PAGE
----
I remember with total clarity my first sight of a Japanese beetle in my first garden, back in Maryland a thousand years ago. "Come look at this beautiful insect!" I shouted to my daughters, and we all stared at what, with its iridescent copper wings and emerald head and thorax, looked like a scarab out of a pharao's tomb.
Of course, I have since learned to hate Japanese beetles. I have trapped, drowned, squished and cursed whole generations of them. When we left sub-tropical Maryland for Vermont, one of the many blessings of the move appeared to be the relative absence of Japanese beetles.
There were always a few hanging around the roses in mid-summer, and the top leaves of the Harry Lauder Walking Stick (you can take a look at this weird-looking shrub: http://www.missouribotanicalgarden.org/gardens-gardening/your-garden/plant-finder/plant-details/kc/c360/corylus-avellana-contorta.aspx) always got that lacy look that tells you the beetles have been at their orgies. But as a semi-buddhist gardener, I believe in leaving bugs alone unless they are actually killing my plants.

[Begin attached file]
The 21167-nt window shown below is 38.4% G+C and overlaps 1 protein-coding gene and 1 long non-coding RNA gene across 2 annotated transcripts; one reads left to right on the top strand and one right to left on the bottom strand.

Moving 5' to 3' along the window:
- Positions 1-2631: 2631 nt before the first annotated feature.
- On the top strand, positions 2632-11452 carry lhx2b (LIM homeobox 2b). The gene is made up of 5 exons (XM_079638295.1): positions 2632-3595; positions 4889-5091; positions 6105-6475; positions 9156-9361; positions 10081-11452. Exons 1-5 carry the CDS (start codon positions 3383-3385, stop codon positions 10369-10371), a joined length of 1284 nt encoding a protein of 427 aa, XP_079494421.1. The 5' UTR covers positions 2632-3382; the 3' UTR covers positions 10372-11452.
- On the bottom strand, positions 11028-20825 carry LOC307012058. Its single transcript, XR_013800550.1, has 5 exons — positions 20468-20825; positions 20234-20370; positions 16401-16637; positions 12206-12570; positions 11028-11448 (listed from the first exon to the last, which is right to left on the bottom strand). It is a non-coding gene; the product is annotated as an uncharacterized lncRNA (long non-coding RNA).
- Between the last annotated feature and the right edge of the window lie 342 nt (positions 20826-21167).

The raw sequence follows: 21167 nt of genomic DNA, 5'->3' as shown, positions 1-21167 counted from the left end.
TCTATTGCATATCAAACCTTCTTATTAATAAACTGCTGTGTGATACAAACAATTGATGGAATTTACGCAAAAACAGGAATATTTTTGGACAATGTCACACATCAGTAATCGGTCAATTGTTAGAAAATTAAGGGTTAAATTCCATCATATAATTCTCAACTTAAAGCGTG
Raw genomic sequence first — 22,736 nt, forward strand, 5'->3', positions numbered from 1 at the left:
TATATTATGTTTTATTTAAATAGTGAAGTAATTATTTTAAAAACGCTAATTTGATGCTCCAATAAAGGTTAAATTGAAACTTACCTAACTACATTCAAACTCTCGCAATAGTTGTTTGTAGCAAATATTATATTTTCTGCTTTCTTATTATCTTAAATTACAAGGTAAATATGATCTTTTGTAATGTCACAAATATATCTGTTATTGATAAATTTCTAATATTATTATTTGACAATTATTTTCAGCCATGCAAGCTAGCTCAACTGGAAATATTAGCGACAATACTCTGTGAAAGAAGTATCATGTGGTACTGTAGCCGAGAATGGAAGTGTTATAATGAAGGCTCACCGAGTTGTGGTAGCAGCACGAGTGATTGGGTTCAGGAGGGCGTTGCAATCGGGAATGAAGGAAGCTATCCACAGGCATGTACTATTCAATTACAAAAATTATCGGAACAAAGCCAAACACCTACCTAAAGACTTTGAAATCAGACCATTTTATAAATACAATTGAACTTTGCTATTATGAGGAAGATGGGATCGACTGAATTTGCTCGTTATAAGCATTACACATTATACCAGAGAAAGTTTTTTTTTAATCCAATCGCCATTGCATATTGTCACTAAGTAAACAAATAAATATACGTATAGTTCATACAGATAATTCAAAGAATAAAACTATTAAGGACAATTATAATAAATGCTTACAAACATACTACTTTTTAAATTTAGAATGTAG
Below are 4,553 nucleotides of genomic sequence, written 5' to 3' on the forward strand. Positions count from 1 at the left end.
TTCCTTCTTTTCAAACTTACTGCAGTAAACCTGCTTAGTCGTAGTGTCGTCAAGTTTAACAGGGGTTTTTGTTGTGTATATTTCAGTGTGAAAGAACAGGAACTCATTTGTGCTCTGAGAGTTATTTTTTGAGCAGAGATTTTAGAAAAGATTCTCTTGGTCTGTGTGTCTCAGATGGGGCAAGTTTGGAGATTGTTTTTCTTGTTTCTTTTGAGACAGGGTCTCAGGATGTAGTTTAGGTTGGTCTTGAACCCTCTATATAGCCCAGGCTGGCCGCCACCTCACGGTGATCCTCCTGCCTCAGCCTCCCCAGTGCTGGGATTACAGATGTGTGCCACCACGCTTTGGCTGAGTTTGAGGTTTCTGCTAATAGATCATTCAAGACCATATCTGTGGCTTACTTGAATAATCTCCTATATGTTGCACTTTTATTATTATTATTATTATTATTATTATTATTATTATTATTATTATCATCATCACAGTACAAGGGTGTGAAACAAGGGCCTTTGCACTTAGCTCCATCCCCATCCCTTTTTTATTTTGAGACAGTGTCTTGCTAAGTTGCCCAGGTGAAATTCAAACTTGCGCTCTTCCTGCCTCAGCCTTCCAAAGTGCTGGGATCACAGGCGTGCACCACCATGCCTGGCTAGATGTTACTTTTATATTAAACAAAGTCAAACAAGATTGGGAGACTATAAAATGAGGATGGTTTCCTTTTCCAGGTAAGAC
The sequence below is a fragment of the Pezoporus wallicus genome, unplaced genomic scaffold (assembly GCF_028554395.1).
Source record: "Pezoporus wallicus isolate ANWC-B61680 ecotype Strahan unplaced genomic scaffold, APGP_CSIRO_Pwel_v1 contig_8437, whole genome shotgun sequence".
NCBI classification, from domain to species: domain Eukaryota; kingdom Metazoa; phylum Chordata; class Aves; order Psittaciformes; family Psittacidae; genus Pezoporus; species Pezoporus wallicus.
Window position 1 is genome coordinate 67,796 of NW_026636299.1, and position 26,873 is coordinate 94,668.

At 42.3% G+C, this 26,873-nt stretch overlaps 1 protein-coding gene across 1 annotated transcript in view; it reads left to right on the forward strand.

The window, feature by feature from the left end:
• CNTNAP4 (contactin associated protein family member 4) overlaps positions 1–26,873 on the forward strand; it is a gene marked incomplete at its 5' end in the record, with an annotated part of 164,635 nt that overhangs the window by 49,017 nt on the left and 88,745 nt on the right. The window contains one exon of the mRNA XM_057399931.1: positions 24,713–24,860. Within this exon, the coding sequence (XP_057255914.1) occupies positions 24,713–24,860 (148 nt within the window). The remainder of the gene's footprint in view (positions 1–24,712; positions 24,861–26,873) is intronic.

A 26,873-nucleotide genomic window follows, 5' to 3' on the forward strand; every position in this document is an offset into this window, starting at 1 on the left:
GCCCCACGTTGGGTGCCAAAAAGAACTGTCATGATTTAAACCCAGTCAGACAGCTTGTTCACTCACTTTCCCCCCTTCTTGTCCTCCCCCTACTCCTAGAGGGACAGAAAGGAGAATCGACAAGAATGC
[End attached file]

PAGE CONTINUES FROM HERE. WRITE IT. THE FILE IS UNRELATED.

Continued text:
This hellishly hot, wet summer, however, the beetles have arrived en masse. They have reduced the leaves of the Harry Lauder and of the ornamental plum tree to brown filigree. I don't eat either the bush or the tree, so I wasn't too concerned. But when I saw that the top branches of the apple trees were turning brown, and the blueberries I picked had chunks chewed out of them, I got mad.
I went out in the early morning with a pail of soapy water and started shaking beetles out of the trees. But they were up at the very top of the branches to catch the early sun,and this meant that when I shook the branches most of the beetles fell on me instead of into the bucket. This caused an involuntary jumping reaction on my part, which dropped even more beetles on the ground.
I got even madder. I had set out meaning to drown every single beetle in the garden, and I was not even coming close to my goal. But because being in the garden often calms me down, I eventually decided that catching some beetles was better than catching none, that perfection is the enemy of action, that it is impossible to control Nature, etc.
I persevered, and when I had a goodish mass of drowned beetles in the bucket I went to the hen yard, called the hens, and poured the contents of the bucket on the ground. To a hen, a Japanese beetle is as a truffle is to you and me. Here are the girls, gorging on my harvest of iridescent scarabs:
My time was well spent. In fifteen minutes I managed to decimate a garden pest and give my hens a nutritious delicacy. My eventual recompense will be a clutch of protein-rich eggs with bright orange yolks free of the slightest trace of iridescence.
If there is a more rewarding job than hunting Japanese beetles, I don't know what it is.